BMW X3 review

Costs & verdict

Manufacturer price from:£40,355
What Car? Target Price£37,728
Review continues below...

Costs & verdict

Everyday costs, plus how reliable and safe it is

Costs, insurance groups, MPG and CO2

When it comes to buying an X3 with cash, there’s little to separate it on price from its main rivals. Generous dealer discounts are available. However, the X3 is predicted to depreciate quicker than an Audi Q5 or Land Rover Discovery Sport.

PCP deals are relatively pricey, with much higher like-for-like monthly payments than for a Q5. On the plus side, the 20d model makes sense as a company car; similar CO2 emissions to the best rivals in the class result in relatively sensible benefit-in-kind tax payments.

We don't yet have a True MPG fuel economy figure but BMW claims a combined figure of up to 41.5mpg (WLTP) for the popular 20d version. That's several MPG more than a Discovery Sport 2.0 TD4 180 is claimed to manage.

Use our True MPG calculator to see what your car really does to the gallon

Equipment, options and extras

You don’t need really to spend more on the higher trims levels because entry-level SE comes stacked with all the equipment most drivers really need. Heated, leather seats, a powered tailgate, dual-zone climate, cruise control, automatic headlights and wipers and 18in alloy wheels are all standard.

XLine trim then adds 19in larger wheels, a sports steering wheel and various visual upgrades, but, unless you’ve a particular desire to upgrade the X3's looks, it isn’t worth the extra money.

M Sport is above that and — you guessed it — gives you big 19in wheels and an even sportier appearance. Sadly, you also get overly stiff sports suspension, although you can opt out of this for no extra charge. The range-topping M40i, meanwhile, gets even bigger 20in wheels, a fully digital driver display and upgraded brakes among its highlights.



BMW rated average for reliability in our most recent survey, finishing 16th out of 31 manufacturers. That's higher than Audi, and much higher than Land Rover, which was right at the bottom. Volvo and Jaguar came in further down the pecking order, too.

Every X3 comes with a three-year, unlimited-mileage warranty to protect against large and unexpected bills. This also includes a three-year paintwork warranty and a 12-year anti-corrosion promise.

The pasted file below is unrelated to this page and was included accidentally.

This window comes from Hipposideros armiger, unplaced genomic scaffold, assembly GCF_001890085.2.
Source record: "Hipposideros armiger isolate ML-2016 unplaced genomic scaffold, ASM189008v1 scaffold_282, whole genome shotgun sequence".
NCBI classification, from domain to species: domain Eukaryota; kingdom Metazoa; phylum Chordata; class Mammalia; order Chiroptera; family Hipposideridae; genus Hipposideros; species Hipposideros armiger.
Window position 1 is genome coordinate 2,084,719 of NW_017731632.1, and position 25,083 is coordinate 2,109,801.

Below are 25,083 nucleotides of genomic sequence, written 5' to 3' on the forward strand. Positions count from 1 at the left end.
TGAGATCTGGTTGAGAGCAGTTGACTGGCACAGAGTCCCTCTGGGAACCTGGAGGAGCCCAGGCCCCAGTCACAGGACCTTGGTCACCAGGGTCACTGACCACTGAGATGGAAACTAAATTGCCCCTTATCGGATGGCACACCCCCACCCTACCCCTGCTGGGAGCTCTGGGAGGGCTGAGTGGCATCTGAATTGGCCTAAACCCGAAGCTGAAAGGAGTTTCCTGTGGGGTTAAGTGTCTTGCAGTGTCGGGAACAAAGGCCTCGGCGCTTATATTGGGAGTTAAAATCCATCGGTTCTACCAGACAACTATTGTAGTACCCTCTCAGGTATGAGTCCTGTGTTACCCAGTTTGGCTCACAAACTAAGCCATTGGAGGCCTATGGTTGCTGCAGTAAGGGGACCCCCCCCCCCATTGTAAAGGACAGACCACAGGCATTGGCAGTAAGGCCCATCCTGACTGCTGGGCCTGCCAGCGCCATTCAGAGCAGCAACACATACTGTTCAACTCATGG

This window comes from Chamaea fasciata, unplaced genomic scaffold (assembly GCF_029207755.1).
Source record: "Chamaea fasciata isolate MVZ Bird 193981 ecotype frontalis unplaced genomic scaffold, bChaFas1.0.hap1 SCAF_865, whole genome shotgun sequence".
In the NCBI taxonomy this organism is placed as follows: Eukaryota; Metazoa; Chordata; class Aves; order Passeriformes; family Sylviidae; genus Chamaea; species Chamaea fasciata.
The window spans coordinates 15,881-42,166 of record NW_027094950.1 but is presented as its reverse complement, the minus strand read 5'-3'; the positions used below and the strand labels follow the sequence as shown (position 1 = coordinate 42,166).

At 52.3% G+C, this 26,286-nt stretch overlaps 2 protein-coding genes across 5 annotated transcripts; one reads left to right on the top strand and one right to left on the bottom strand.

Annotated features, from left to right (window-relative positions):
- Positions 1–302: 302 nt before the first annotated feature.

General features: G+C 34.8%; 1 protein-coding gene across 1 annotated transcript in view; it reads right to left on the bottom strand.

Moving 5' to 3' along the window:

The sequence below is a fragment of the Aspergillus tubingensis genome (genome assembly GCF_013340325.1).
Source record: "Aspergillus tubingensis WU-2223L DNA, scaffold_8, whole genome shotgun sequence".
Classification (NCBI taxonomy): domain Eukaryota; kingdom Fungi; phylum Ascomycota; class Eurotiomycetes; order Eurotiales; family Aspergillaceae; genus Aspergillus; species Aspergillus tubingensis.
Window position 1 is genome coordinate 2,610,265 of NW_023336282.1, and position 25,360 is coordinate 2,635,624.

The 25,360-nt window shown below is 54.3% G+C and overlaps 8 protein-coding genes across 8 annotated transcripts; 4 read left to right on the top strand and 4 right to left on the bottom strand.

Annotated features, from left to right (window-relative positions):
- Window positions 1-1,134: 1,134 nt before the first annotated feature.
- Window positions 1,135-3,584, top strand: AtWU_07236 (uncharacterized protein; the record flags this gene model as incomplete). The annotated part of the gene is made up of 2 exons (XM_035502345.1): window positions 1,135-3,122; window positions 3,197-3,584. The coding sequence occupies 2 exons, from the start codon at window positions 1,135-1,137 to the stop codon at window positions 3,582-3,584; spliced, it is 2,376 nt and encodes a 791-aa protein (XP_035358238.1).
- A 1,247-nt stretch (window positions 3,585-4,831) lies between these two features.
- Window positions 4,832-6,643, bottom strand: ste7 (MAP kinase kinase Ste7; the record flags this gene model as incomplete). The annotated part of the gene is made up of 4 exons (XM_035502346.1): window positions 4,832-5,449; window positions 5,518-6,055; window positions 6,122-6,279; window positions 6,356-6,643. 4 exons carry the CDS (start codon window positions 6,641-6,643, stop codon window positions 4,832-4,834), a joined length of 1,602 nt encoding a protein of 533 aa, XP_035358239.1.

Safety and security

All X3s come with stability control, six airbags and a tyre pressure monitor as standard. Euro NCAP awarded the X3 five stars in its crash tests, where it scored similarly well in the individual test categories compared with its rivals.

Of course, being a premium car, you would expect many of the latest safety aids to be available. Well, you get automatic emergency braking as standard, while blindspot monitoring, lane assist, rear cross traffic alert and traffic sign recognition are among some of the useful options in the Driving Assistant packages.

Security firm Thatcham Research has carried out tests on the X3’s resistance to theft. It scored very highly, achieving above-average marks for guarding against being stolen or broken into.

For all the latest reviews, advice and new car deals, sign up to the What Car? newsletter here


open the gallery12 Images


An Audi Q5 might be more comfortable, but a X3 superb driving experience and spacious, high-quality interior makes it one of the very best large SUVs to buy. And if you want to combine those elements with a serious turn of pace, the M40i is one of the best performance SUVs around.

  • Sharp handling
  • Class-leading infotainment
  • Strong engines
  • Slightly firm ride in M Sport trim
  • Popular 20d model sounds gruff
  • Pricey PCP finance

What's important to you?

Performance & drive
Passenger & boot space